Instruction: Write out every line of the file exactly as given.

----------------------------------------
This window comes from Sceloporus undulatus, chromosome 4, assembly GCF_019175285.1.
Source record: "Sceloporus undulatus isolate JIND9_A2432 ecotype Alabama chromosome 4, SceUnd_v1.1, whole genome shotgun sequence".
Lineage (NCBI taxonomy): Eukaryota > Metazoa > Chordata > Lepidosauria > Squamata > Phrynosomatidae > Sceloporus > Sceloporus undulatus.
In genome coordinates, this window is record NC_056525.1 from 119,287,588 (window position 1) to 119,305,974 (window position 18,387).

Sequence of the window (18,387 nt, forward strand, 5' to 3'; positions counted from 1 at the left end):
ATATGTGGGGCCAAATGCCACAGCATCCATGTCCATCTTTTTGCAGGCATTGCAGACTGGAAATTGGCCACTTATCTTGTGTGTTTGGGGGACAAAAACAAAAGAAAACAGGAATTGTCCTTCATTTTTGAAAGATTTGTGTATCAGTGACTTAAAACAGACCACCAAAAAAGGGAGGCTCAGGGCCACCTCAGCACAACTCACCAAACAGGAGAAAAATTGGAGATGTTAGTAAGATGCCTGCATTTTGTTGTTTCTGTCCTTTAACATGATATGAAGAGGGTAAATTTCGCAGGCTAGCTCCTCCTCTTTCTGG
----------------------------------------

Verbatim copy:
This window comes from Sceloporus undulatus, chromosome 4, assembly GCF_019175285.1.
Source record: "Sceloporus undulatus isolate JIND9_A2432 ecotype Alabama chromosome 4, SceUnd_v1.1, whole genome shotgun sequence".
Lineage (NCBI taxonomy): Eukaryota > Metazoa > Chordata > Lepidosauria > Squamata > Phrynosomatidae > Sceloporus > Sceloporus undulatus.
In genome coordinates, this window is record NC_056525.1 from 119,287,588 (window position 1) to 119,305,974 (window position 18,387).

Sequence of the window (18,387 nt, forward strand, 5' to 3'; positions counted from 1 at the left end):
ATATGTGGGGCCAAATGCCACAGCATCCATGTCCATCTTTTTGCAGGCATTGCAGACTGGAAATTGGCCACTTATCTTGTGTGTTTGGGGGACAAAAACAAAAGAAAACAGGAATTGTCCTTCATTTTTGAAAGATTTGTGTATCAGTGACTTAAAACAGACCACCAAAAAAGGGAGGCTCAGGGCCACCTCAGCACAACTCACCAAACAGGAGAAAAATTGGAGATGTTAGTAAGATGCCTGCATTTTGTTGTTTCTGTCCTTTAACATGATATGAAGAGGGTAAATTTCGCAGGCTAGCTCCTCCTCTTTCTGG